The Hippocratic Oath vs. the New Medical Oaths

The Hippocratic Oath vs. the New Medical Oaths October 18, 2022

Yesterday’s post about sterilizing young children in the name of “gender affirmation” makes us wonder, how could doctors do such a thing?

From time immemorial, physicians have sworn to “do no harm.”  Of course, they have also sworn not to commit abortion.  Or euthanasia.  Those parts have been omitted in the many versions of the Hippocratic Oath that physicians have to take upon graduation from medical school, before they enter the profession.

Here is the original version, dated from the 3rd or 4th century B.C.  It invokes the Greco-Roman gods of healing and reflects the medical practices of the day.

The early church Christianized the oath.  Here is The Christian Hippocratic Oath, dated from the 2nd or 3rd century A.D., first recorded in the 4th century, and written out in the shape of a Cross (see illustration, above), a beautiful expression of medicine as vocation:

Blessed be God the Father of our Lord Jesus Christ, be blessed for ever and ever. I do not lie.

I will not tarnish the science of medicine.

I will not give anyone poison, even if he asks me for it, nor will I suggest anyone to take it.

Likewise, I will not induce abortion in any woman with treatment from above or below.

I will teach the art to those who want to learn it, without hiding anything from them and without making them my servants.

According to my ability and judgement, I will only apply my treatments for the benefit of the sick. I will practice my art with purity and holiness.

In whatever house I enter, I shall enter to help the sick, and I shall refrain from any action, intentional or unintentional, that may cause harm or death, and from any erotic intercourse with servant or free, male or female.

I will keep silent about everything I see or hear, on the occasion of my internship (or even outside of it in my social relations), and I will consider these things as a sacred secret.

If I keep this oath and do not break it, may God help me in my life and in my art, and may I be honoured of men. If I remain faithful, may I be saved; but if I swear falsely, may the contrary befall me.

Here is the watered down and uglified Modern Version, that has been used by many medical schools.  But in a 1989 survey of 126 American medical schools, only three used the original oath; 67 used the modified version; others used alternatives or didn’t bother with any of them.  A survey in 1993 found that only 14% of medical oaths taken prohibited euthanasia, and only 8% prohibited abortion.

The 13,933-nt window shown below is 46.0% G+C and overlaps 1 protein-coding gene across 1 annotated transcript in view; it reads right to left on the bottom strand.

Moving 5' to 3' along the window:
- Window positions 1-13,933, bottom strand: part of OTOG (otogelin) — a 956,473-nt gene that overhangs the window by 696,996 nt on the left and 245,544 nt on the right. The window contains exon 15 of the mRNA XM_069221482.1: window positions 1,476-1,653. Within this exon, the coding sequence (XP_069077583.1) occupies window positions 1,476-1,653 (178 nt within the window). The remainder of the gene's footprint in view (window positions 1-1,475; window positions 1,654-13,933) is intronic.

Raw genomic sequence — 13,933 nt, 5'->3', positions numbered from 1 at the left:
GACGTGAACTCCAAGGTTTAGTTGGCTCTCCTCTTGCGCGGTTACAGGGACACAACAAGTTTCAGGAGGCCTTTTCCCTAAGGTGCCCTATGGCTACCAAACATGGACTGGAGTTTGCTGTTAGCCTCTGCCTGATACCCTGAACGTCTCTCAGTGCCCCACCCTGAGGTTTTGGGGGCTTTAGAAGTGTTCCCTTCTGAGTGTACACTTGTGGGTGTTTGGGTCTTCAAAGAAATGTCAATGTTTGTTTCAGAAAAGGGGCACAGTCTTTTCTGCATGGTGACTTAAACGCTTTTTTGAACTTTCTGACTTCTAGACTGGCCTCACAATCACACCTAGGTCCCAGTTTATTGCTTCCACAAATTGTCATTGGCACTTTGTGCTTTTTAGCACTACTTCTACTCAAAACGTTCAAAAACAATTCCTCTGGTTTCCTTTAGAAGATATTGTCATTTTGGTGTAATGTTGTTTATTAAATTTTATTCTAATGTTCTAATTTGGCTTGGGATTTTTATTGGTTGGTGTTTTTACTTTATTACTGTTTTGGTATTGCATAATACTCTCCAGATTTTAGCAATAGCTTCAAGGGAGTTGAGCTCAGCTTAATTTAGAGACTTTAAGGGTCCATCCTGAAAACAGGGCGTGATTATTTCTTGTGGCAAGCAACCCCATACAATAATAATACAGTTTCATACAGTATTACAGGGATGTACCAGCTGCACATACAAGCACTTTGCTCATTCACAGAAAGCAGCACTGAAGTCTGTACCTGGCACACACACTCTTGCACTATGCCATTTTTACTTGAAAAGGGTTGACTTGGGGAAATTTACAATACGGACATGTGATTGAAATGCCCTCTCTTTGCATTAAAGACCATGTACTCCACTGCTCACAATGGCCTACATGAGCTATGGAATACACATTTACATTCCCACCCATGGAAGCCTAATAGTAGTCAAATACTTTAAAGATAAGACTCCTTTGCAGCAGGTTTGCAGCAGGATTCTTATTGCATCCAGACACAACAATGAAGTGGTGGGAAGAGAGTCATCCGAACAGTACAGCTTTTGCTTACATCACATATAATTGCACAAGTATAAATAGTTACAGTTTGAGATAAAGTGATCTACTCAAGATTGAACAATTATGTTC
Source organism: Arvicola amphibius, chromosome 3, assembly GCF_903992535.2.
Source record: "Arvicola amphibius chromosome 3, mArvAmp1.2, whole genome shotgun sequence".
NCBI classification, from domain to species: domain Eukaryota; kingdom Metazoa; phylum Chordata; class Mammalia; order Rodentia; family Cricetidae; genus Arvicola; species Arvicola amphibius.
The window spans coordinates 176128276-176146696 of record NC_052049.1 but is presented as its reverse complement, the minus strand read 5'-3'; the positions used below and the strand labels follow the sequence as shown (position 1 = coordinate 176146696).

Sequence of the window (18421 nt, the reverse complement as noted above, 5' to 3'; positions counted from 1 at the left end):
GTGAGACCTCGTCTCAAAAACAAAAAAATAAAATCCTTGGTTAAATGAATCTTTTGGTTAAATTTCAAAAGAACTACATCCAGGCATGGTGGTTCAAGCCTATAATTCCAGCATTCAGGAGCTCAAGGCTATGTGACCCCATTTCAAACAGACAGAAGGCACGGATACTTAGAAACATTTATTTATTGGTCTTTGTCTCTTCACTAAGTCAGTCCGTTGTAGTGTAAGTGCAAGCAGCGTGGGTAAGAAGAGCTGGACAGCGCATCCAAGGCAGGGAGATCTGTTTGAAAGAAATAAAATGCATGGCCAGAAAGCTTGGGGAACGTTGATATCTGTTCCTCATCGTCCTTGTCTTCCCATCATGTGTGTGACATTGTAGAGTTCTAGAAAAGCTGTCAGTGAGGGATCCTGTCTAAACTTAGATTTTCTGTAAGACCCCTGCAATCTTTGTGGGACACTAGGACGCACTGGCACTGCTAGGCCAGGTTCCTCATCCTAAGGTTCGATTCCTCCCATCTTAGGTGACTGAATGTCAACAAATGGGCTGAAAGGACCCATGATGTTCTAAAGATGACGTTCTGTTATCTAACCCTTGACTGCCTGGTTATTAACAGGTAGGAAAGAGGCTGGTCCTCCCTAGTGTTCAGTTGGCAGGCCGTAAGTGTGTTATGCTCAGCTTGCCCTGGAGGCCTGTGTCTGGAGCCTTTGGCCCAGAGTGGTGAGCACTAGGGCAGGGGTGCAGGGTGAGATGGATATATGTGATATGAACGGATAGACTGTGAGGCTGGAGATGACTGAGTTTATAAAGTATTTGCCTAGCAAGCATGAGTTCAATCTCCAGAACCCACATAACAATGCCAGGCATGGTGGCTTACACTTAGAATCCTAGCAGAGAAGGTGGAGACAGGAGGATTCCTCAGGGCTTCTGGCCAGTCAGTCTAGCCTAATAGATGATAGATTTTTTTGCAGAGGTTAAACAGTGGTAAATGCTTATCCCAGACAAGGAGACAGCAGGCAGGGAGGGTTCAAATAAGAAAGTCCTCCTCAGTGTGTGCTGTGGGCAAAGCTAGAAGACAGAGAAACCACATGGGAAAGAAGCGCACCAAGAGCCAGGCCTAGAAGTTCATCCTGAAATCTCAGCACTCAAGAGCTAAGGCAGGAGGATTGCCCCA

Now, though, we are in the era of woke academia, so a new kind of oath has emerged, one that heralds a new approach to medicine.  What follows is from the University of Minnesota White Coat Ceremony, in which new students are given their white lab coats, symbolizing their entry into the field of medicine.  In keeping with postmodernist notion that ethical principles are self-constructed, rather than being tied to transcendent truths, students come up with their own oath, as composed by a committee from the class.  Here it is:


So the upcoming physicians commit themselves to oppose the “gender binary,” the existence of two sexes, which they classify along with white supremacy, colonialism, and ableism in the demonology of “oppression.”  Just as Hippocrates invoked the Greek deities and Christian physicians invoked “God the Father of Our Lord Jesus Christ,” this oath invokes the totems of wokeism.

Most interestingly, though, it also makes the future doctors “pledge to honor all indigenous ways of healing that have historically been marginalized by Western medicine.”  So much for modern medicine!


Illustration:  A 12th century Greek manuscript of the Christian Hippocratic Oath, used in book: Foto de la Biblioteca Vaticanascan from book: User:Rmrfstar – page 27 of Surgery: An Illustrated History by Ira M. Rutkow, M.D. published in 1993: ISBN 0801660785., Public Domain,

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